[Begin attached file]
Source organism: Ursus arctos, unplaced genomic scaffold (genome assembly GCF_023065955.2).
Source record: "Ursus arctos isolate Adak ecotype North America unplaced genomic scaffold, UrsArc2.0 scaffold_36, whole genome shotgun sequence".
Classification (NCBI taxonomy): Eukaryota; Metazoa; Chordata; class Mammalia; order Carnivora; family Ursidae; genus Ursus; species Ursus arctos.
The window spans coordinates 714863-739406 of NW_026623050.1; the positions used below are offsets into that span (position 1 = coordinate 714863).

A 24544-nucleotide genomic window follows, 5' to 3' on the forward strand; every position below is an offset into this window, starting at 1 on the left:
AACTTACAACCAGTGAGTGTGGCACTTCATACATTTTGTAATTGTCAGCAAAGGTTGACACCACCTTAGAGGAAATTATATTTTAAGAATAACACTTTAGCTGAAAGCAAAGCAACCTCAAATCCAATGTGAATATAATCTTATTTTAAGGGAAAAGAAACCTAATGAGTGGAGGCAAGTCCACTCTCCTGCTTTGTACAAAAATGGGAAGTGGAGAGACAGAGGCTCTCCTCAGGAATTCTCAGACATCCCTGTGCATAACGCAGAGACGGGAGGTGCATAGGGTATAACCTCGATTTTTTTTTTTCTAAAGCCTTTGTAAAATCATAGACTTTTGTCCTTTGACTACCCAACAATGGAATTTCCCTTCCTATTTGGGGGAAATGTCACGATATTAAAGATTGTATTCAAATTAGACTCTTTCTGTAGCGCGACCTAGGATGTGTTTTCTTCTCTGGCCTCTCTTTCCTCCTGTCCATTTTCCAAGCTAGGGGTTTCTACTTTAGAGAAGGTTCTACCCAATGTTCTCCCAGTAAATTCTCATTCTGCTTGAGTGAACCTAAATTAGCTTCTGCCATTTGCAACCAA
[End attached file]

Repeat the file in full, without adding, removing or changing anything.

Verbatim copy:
Source organism: Ursus arctos, unplaced genomic scaffold (genome assembly GCF_023065955.2).
Source record: "Ursus arctos isolate Adak ecotype North America unplaced genomic scaffold, UrsArc2.0 scaffold_36, whole genome shotgun sequence".
Classification (NCBI taxonomy): Eukaryota; Metazoa; Chordata; class Mammalia; order Carnivora; family Ursidae; genus Ursus; species Ursus arctos.
The window spans coordinates 714863-739406 of NW_026623050.1; the positions used below are offsets into that span (position 1 = coordinate 714863).

A 24544-nucleotide genomic window follows, 5' to 3' on the forward strand; every position below is an offset into this window, starting at 1 on the left:
AACTTACAACCAGTGAGTGTGGCACTTCATACATTTTGTAATTGTCAGCAAAGGTTGACACCACCTTAGAGGAAATTATATTTTAAGAATAACACTTTAGCTGAAAGCAAAGCAACCTCAAATCCAATGTGAATATAATCTTATTTTAAGGGAAAAGAAACCTAATGAGTGGAGGCAAGTCCACTCTCCTGCTTTGTACAAAAATGGGAAGTGGAGAGACAGAGGCTCTCCTCAGGAATTCTCAGACATCCCTGTGCATAACGCAGAGACGGGAGGTGCATAGGGTATAACCTCGATTTTTTTTTTTCTAAAGCCTTTGTAAAATCATAGACTTTTGTCCTTTGACTACCCAACAATGGAATTTCCCTTCCTATTTGGGGGAAATGTCACGATATTAAAGATTGTATTCAAATTAGACTCTTTCTGTAGCGCGACCTAGGATGTGTTTTCTTCTCTGGCCTCTCTTTCCTCCTGTCCATTTTCCAAGCTAGGGGTTTCTACTTTAGAGAAGGTTCTACCCAATGTTCTCCCAGTAAATTCTCATTCTGCTTGAGTGAACCTAAATTAGCTTCTGCCATTTGCAACCAA